Queen Anne

Anne (1665-1714) was queen of England from 1702 to 1714 and, after 1707, of Great Britain. During her reign England won a long war with France and persuaded Scotland to join in a new united kingdom of Great Britain. She was the last Stuart ruler.

On Feb. 6, 1665, Anne was born in London, the second daughter of James, Duke of York. Her father was a Roman Catholic, but her mother, Anne Hyde, was a Protestant, and Anne was brought up and remained a staunch Church of England Protestant. In 1677 her sister, Mary, to whom she was devoted, married William of Orange and moved to his country, Holland. Six years later Anne married Prince George of Denmark and established her own court in London. There the leading figure was Sarah Churchill, to whom Anne was greatly attached. Sarah was the wife of John Churchill, later 1st Duke of Marlborough, and she and her husband's family and friends dominated Anne's court.

Anne's father became king as James II in 1685. His reign was a difficult period for Anne, the more so when her Italian Catholic stepmother produced a male child who blocked the two Protestant princesses from the throne. Public dissatisfaction with James for his Catholicism and his excessive emphasis on royal power was already widespread. The birth of a Catholic heir crystallized discontent into revolution, and James was deposed in 1688. Anne's sister and her husband took the English throne as King William III and Queen Mary II.

With her sister back in England and Sarah Churchill and her friends close by, Anne was happier for a while. Then came Mary's death in 1694 and 4 years later a worse loss. Brought to childbed 15 times, Anne lost every child but one, the Duke of Gloucester, and in 1698 he died at the age of 9. This left no Protestant English heir to the throne and forced Parliament to provide for a German successor should both William and Anne die without surviving children, and this situation did, in fact, occur.

On March 8, 1702, Anne succeeded to the English throne. She was a semi-invalid, content—aside from concern for the Church of England and the appointment of individuals whom she favored—to leave major policy to the Duke of Marlborough and his friend Sidney Godolphin. They in turn entrusted the management of Parliament to Robert Harley, leader of the Tories. The War of the Spanish Succession against Louis XIV of France was the great issue, and on this Anne loyally backed Marlborough and Godolphin. She rejoiced with them in the victory of Blenheim (1704) and, to a lesser degree, in the union with Scotland (1707).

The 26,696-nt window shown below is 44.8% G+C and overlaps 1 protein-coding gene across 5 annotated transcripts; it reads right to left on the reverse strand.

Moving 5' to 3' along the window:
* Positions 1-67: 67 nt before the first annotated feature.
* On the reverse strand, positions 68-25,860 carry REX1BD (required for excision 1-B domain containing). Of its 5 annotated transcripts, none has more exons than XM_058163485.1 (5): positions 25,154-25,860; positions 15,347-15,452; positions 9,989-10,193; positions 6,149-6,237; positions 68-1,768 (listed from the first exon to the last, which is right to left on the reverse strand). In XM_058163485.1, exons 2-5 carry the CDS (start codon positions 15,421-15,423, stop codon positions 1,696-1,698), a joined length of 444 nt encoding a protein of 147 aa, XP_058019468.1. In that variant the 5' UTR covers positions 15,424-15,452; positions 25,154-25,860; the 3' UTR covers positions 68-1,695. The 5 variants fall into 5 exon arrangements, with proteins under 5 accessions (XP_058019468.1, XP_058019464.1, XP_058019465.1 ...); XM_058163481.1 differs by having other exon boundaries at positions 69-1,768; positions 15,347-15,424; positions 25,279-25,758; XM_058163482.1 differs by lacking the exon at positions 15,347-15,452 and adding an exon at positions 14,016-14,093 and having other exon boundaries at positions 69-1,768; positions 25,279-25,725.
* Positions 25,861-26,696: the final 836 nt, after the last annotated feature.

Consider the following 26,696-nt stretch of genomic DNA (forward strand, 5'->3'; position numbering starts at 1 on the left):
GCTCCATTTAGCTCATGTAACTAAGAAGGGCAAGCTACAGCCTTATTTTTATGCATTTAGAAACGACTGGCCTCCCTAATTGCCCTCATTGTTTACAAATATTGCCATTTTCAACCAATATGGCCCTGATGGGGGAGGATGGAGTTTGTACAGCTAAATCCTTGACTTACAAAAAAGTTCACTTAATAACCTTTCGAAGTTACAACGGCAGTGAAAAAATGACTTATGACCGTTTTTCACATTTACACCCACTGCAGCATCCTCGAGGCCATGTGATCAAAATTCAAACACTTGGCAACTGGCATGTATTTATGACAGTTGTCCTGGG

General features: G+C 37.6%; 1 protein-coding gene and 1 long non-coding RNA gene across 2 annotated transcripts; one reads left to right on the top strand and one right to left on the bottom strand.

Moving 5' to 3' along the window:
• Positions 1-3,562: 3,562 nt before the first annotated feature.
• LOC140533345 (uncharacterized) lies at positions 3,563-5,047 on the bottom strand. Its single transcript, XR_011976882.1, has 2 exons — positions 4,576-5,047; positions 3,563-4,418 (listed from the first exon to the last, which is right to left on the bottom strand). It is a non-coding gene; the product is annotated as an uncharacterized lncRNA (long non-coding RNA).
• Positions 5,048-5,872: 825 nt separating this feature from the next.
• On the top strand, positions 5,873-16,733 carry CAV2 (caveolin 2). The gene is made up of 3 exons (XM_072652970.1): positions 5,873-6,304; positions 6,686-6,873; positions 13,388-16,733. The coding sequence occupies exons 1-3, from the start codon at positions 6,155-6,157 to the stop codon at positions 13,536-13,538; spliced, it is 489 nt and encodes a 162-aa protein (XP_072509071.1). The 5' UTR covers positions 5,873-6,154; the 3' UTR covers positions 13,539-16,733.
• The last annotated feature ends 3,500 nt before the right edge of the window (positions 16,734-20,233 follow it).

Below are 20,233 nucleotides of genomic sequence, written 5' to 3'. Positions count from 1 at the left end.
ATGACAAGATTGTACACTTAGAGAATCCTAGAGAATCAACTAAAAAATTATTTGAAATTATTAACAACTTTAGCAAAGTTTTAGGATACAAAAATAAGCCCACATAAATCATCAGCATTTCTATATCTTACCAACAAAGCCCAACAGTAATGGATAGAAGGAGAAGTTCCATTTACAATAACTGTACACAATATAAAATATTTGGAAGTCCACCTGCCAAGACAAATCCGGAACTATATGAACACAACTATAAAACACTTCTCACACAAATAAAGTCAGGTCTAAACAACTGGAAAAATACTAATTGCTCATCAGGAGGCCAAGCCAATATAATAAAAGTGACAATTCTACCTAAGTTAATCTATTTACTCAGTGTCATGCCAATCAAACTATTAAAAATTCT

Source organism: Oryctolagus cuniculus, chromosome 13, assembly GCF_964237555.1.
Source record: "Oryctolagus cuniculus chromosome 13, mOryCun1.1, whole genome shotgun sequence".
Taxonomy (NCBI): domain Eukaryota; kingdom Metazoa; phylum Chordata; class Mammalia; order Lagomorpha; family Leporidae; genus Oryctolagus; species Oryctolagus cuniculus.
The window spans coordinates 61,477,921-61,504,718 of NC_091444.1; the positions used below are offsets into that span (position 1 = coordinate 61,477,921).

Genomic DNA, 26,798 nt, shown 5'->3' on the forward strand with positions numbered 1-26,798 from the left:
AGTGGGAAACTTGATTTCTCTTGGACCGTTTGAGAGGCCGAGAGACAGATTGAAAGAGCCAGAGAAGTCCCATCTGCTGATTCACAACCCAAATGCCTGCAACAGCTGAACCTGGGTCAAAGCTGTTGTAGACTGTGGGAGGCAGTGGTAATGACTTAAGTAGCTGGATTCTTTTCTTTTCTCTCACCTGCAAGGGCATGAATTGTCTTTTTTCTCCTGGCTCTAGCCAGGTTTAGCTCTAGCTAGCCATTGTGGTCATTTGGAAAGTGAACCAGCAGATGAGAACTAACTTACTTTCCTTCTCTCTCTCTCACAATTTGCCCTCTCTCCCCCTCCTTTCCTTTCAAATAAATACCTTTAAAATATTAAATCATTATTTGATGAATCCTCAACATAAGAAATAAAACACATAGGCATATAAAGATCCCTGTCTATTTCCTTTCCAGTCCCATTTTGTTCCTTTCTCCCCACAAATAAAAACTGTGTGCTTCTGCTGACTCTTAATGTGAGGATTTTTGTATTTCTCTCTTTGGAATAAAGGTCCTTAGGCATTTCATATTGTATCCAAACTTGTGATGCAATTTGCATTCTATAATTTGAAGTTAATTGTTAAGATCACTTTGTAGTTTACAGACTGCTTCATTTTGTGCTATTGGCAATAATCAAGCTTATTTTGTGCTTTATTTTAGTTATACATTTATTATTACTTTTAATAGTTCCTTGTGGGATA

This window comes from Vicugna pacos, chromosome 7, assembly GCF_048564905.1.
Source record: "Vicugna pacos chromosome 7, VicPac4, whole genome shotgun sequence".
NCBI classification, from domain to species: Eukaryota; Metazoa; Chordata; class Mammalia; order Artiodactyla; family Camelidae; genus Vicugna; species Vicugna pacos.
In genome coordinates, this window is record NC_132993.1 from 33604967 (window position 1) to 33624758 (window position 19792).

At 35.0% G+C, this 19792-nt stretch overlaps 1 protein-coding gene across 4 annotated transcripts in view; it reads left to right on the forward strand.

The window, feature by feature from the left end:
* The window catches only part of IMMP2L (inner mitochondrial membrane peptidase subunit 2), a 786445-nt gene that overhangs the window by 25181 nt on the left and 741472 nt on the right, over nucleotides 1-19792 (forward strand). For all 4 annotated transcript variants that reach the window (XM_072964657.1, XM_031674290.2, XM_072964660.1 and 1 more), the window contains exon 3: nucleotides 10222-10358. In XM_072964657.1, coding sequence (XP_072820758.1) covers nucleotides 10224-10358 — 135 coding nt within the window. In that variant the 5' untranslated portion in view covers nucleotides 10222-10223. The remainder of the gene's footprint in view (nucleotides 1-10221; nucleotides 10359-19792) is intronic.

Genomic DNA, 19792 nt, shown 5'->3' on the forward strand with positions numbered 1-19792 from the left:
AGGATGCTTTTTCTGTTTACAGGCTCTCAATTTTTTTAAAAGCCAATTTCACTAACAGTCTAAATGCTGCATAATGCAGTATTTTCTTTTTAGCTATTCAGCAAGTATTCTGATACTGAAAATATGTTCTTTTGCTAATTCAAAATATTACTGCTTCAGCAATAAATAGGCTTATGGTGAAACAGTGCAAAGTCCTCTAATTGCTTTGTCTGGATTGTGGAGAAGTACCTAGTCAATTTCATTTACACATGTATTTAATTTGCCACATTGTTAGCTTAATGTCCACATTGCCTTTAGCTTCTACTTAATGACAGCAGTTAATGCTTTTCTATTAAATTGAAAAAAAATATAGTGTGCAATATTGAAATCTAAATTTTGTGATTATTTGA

When the Tories proved less enthusiastic about the war than the Whigs, the government was forced to rely on the Whig party, with its support among Nonconformists and commercial interests. Relations became strained between the Queen and Lady Marlborough, and into the widening gap moved Harley and Abigail Hill, one of the Queen's dressers. Harley strengthened Anne's resolution "not to become the prisoner of a party" (meaning the Whigs). He suggested a moderate government headed by himself. In 1708, despite the Queen's support, he was unable to effect such a change and was forced out of the government.

Two years later Anne recalled Harley to power, and he and his rival, Viscount Bolingbroke, presided over the last 4 years of Anne's reign and concluded the Peace of Utrecht (1713) with France. Meanwhile Anne's health had deteriorated. Her ideal of "moderation above party" vanished in the rivalry between Harley, who was growing lazy and sodden, and the brilliant Bolingbroke, who appealed to the Tory extremists. Perhaps Anne toyed with the idea of having her half-brother succeed her as "James III." Certainly Bolingbroke did, with the hope of becoming the power behind another Stuart. Bolingbroke even got Anne to dismiss Harley, but she could not be persuaded to make Bolingbroke lord treasurer. A few days later, on Aug. 1, 1714, after a lingering illness, the last of the Stuarts died—to be succeeded by the first of the Hanoverian line, George I.


Further Reading on Anne

A recent satisfactory biography of Anne is David Green, Queen Anne (1970). Many of Anne's letters to Sarah Churchill are printed in the latter's An Account of the Conduct of the Dowager Duchess of Marlborough (1742 and later editions). From his reading of this work, Thomas B. Macaulay derived the prejudice against the Marlboroughs and the lack of sympathy for Anne that mark his History of England from the Accession of James II (2d ed., 5 vols., 1849-1861). His account is nonetheless worth reading. His grandnephew George M. Trevelyan is kinder to Anne in England under Queen Anne (3 vols., 1930-1934), while Geoffrey S. Holmes credits her with still more influence and character in British Politics in the Age of Anne (1967). See also G.N. Clark, The Later Stuarts, 1660-1714 (1934; 2d ed. 1955).


Additional Biography Sources

Gregg, Edward., Queen Anne, London; Boston: Routledge & Kegan Paul, 1980.